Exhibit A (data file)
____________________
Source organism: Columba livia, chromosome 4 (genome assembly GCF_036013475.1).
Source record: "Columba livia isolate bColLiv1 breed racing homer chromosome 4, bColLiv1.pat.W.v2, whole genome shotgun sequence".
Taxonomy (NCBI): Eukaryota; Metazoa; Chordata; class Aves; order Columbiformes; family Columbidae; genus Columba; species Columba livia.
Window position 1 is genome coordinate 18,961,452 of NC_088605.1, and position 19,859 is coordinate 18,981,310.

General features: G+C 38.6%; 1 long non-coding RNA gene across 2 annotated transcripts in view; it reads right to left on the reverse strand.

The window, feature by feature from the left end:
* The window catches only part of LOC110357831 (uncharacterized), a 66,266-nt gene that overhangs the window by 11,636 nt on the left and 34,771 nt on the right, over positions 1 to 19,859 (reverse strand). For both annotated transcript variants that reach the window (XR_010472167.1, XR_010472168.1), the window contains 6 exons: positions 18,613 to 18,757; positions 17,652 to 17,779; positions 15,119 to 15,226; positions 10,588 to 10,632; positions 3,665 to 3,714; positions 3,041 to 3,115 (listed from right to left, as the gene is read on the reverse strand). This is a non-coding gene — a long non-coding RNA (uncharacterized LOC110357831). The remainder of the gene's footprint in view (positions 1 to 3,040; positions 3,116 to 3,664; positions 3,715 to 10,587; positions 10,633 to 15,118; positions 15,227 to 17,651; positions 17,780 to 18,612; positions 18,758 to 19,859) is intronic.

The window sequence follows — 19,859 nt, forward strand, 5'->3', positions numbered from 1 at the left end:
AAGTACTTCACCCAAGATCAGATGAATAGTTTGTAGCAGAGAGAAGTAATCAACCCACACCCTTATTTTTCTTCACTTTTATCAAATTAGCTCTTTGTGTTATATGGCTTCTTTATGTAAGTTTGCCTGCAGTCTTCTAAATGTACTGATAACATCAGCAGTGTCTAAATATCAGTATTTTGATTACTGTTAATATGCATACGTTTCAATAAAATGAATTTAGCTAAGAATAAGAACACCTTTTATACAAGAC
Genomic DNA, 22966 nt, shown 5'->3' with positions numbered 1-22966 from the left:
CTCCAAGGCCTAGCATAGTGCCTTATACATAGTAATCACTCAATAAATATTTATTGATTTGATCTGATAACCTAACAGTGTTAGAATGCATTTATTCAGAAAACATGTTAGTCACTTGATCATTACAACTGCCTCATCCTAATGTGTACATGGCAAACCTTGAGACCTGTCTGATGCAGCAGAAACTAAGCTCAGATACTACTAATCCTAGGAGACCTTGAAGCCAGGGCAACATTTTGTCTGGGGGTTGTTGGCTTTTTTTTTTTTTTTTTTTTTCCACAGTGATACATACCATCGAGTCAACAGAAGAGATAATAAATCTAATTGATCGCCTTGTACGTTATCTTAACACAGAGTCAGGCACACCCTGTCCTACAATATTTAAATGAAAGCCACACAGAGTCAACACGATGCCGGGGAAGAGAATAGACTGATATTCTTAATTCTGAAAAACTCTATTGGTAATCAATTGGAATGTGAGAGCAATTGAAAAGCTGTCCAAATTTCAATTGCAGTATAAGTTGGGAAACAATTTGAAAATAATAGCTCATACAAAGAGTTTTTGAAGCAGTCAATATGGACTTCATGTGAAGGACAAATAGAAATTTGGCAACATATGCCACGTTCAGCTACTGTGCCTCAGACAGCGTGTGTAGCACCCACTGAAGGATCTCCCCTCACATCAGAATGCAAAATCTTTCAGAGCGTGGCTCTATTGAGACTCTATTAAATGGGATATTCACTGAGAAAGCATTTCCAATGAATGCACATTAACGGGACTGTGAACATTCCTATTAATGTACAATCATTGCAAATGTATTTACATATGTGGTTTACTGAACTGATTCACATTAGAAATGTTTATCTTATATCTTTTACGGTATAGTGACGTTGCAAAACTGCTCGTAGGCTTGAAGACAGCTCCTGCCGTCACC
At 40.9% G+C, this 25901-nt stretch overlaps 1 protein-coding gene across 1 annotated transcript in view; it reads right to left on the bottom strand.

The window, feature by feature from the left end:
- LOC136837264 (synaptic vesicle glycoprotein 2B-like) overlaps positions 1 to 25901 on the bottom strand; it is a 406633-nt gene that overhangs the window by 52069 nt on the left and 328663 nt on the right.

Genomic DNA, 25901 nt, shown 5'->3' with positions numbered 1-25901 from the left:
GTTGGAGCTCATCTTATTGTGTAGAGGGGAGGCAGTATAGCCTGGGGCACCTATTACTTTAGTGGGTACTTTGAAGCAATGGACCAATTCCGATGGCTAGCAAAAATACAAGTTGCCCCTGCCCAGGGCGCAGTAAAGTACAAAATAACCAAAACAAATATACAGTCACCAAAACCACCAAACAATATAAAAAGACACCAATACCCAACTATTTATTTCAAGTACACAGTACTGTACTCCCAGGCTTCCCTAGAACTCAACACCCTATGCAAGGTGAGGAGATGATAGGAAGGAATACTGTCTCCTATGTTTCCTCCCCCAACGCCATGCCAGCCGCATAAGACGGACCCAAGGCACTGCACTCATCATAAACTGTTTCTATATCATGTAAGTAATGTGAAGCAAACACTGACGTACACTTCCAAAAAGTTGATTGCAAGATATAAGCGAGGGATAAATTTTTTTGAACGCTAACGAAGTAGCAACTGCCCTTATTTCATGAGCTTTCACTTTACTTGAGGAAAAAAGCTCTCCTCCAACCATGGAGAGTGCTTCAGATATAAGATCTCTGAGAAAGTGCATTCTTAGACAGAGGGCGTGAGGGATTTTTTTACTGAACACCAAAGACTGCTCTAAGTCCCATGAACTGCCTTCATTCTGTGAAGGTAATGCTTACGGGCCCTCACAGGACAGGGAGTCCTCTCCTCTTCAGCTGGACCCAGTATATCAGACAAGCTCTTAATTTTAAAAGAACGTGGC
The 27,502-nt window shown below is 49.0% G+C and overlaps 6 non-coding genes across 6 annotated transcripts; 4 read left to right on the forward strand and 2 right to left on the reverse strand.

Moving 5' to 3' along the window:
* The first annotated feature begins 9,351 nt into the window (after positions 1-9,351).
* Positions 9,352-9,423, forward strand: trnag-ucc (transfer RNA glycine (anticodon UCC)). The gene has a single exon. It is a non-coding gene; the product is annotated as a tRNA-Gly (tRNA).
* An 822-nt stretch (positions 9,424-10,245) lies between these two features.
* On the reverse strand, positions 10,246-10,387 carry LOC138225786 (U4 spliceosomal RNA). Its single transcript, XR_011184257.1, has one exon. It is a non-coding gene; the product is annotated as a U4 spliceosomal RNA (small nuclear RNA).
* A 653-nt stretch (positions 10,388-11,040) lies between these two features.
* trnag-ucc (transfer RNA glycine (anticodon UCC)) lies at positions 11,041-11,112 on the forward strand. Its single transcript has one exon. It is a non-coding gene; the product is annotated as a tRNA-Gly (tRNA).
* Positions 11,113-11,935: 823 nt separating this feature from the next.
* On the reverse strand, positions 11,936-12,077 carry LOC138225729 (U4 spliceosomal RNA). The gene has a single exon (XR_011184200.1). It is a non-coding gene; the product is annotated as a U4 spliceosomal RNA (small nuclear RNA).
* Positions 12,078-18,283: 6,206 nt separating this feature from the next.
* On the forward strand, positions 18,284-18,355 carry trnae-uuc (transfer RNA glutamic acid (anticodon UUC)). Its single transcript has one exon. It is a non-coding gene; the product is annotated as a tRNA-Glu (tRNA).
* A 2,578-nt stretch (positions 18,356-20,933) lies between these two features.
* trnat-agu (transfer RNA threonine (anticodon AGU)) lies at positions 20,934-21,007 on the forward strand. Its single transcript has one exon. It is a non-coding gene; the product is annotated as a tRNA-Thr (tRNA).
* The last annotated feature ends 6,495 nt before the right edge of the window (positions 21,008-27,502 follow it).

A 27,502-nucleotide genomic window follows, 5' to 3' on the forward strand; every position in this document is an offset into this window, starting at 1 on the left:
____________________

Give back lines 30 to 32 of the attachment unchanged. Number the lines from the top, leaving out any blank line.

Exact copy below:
* trnat-agu (transfer RNA threonine (anticodon AGU)) lies at positions 20,934-21,007 on the forward strand. Its single transcript has one exon. It is a non-coding gene; the product is annotated as a tRNA-Thr (tRNA).
* The last annotated feature ends 6,495 nt before the right edge of the window (positions 21,008-27,502 follow it).

A 27,502-nucleotide genomic window follows, 5' to 3' on the forward strand; every position in this document is an offset into this window, starting at 1 on the left: